Reformed Church in America. No harm done. That was about the way delegates to the General Synod of the Reformed Church in America sized up a Southern Presbyterian decision to join Consultation on Church Union negotiations. The 230,000-member Reformed Church even voted to study the possibility of its own participation in the super-church-bound COCU. Talks toward a two-way merger with Southern Presbyterians will continue, although a fraternal letter is being dispatched requesting clarification of the surprise decision by the Presbyterian General Assembly to join COCU.

Christian Reformed Church. Delegates to the annual Christian Reformed Synod appointed a committee to define the church’s position toward the World Council of Churches. The church has never been affiliated with the WCC, the National Council of Churches, or the World Alliance of Presbyterian and Reformed Churches. A move to warn its “sister church,” the Gereformeerde Kerken in Holland, against consideration of WCC affiliation was turned into an opportunity to consider the CRC’s own ecumenical posture. Many delegates felt that the church’s long-held position of non-affiliation was clear enough. Others felt that worthwhile advice could not be issued without a reflective definition.

Another change was the decision to seek closer “fellowship” with the Reformed Church in America by sending fraternal delegates to its classical and synodical assemblies. This pursuit of closer fellowship was interpreted as including pulpit exchanges. The 272,000-member Christian Reformed Church broke fellowship with the older church more than a hundred years ago. This year’s CRC Synod, held on the campus of the Reformed Church’s Central College in Pella, Iowa, marked the first time the annual meeting of one was held on the territory of the other.

Rumblings in the church over “theistic evolution” were formally brought to the synod’s attention. The synod responded by taking the matter under study. Because of the complexity of the problem, the first step was to appoint a committee to determine the “specific mandate of this [study] committee and the selection of its membership.”

The synod, whose delegates come from both the United States and Canada, elected the Rev. William P. Brink of the Second Christian Reformed Church of Fremont, Michigan, as its president and the Rev. John Vriend of Lethbridge, Alberta, Canada, as its first clerk.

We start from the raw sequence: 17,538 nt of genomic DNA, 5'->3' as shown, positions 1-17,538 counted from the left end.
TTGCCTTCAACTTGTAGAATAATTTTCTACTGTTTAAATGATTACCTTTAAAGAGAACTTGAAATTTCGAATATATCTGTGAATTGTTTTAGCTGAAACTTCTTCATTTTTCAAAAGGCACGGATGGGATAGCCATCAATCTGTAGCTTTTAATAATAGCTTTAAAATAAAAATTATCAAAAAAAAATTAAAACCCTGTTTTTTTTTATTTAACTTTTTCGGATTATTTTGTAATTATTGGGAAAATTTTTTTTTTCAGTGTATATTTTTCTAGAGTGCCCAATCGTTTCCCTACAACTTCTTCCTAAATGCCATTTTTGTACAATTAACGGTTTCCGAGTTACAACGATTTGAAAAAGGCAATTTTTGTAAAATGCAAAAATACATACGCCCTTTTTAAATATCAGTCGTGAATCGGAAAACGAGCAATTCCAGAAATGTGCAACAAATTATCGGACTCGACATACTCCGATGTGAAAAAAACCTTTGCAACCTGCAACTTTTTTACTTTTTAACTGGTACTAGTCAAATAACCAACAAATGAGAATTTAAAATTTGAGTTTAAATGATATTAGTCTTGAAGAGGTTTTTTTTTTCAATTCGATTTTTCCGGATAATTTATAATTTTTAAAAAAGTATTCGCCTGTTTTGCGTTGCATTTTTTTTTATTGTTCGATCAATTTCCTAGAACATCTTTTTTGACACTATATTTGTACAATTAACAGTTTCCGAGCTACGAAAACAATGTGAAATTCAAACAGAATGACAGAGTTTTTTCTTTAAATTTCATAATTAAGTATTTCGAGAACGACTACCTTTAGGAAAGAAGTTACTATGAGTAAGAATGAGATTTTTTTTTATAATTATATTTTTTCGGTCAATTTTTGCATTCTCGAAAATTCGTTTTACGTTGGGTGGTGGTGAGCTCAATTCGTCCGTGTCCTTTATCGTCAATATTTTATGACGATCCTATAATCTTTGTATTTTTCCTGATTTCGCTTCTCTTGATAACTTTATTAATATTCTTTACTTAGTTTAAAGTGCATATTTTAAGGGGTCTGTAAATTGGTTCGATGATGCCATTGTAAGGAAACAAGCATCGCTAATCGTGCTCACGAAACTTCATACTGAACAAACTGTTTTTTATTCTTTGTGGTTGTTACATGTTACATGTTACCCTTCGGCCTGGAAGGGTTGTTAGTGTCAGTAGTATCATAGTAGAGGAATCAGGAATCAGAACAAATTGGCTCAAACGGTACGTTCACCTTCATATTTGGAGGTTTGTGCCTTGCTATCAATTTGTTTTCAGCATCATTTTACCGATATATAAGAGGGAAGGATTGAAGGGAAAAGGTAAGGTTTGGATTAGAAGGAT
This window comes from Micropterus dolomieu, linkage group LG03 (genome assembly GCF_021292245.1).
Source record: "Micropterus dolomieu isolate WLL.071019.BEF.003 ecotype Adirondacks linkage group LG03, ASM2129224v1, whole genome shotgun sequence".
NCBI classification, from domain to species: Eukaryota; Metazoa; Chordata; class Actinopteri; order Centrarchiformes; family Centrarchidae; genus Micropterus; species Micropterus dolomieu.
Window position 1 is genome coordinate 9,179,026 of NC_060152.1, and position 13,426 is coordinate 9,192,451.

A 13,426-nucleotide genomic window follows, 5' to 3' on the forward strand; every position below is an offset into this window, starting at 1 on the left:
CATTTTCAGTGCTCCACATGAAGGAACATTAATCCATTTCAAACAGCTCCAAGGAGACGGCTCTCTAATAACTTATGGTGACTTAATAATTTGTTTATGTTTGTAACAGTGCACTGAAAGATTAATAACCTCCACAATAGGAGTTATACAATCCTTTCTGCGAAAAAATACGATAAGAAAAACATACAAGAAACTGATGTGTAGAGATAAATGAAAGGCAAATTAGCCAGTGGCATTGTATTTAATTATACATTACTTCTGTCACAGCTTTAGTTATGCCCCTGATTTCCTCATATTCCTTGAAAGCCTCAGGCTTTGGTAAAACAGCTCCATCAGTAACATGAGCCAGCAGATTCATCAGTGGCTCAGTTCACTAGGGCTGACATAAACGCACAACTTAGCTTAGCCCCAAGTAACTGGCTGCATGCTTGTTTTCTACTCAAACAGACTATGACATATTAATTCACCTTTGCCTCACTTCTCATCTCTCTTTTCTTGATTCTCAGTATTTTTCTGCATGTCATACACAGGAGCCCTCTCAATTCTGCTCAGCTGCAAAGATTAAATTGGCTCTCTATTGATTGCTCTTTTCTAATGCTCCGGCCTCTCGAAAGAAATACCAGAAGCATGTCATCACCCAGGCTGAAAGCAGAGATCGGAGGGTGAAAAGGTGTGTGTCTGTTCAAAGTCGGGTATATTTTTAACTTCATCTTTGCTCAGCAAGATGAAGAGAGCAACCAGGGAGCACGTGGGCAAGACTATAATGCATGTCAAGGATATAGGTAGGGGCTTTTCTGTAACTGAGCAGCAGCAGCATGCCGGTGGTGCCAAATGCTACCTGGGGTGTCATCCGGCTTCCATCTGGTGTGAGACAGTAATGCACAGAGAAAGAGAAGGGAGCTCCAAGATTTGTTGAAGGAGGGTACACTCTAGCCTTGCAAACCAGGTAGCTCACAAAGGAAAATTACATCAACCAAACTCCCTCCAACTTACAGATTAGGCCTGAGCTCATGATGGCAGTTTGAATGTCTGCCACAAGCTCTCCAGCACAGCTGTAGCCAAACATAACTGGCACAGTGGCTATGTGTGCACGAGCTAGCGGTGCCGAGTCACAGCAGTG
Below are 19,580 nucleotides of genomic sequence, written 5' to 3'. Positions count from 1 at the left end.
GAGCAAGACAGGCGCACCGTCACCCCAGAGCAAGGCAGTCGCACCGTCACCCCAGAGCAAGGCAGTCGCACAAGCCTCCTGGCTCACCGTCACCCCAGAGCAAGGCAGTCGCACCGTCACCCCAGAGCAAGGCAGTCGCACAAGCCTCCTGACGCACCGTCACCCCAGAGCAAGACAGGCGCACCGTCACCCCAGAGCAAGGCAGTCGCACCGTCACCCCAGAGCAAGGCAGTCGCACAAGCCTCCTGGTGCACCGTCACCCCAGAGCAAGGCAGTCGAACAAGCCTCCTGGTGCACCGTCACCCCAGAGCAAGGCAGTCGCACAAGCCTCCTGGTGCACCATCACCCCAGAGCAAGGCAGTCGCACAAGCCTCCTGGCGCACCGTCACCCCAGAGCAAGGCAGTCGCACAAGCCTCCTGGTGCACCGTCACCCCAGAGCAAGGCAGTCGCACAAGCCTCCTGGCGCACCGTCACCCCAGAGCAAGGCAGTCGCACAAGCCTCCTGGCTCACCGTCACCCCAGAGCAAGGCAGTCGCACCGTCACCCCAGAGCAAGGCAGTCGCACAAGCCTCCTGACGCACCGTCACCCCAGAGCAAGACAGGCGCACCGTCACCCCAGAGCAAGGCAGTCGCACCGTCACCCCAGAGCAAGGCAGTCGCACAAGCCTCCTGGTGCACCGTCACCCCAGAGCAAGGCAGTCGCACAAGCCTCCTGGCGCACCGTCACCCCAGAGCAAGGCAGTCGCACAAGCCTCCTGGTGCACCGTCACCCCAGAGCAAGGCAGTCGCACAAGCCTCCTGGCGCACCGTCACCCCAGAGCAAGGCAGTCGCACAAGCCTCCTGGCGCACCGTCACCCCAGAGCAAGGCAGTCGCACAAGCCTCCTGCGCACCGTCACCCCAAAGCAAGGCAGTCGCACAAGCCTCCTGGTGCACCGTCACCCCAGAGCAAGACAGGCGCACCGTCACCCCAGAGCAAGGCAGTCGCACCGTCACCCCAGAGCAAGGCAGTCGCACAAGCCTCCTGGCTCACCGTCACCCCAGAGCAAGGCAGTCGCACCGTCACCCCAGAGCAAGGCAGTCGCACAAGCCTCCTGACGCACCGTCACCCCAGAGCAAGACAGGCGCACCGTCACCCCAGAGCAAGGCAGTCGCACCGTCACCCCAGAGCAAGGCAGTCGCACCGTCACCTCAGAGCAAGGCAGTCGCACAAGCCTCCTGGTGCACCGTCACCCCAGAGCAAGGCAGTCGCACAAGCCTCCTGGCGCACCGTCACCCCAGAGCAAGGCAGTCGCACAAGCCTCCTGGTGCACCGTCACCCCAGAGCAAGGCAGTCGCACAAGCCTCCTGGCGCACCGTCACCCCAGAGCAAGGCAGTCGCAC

In another action, the synod appointed a committee to present recommendations for “improvements, corrections, changes, and modifications of the existing text of the Revised Standard Version of the Bible.” This was done because of the “extensive use of the RSV” among the denomination’s membership. The synod also ended its cooperation with the Bible Translation Conference of Palos Heights, Illinois, organized to produce an “evangelical translation.”

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After long holding a standoffish position against Hollywood movies, the synod adopted an extensive, positive document on “The Church and the Film Arts.” It asserts, “If our Christian witness is to have relevance and redemptive value in modern society, it is necessary for us to make the meaningful distinction between the film arts as art forms, which are to be judged as legitimate media of culture,” and as “products, which are in each instance to be subjected to the moral judgment of the Christian community.” The report also declares that “although the film arts as a cultural medium is largely under secular control, its products are no more secular than … the daily newspaper, the radio, or the literature of our western world, and can be used similarly for cultural edification.”

One delegate asserted that the adoption of this document was a clear sign that CRC has really changed. Another delegate was overheard calling home, “Ma, movies are legal now.”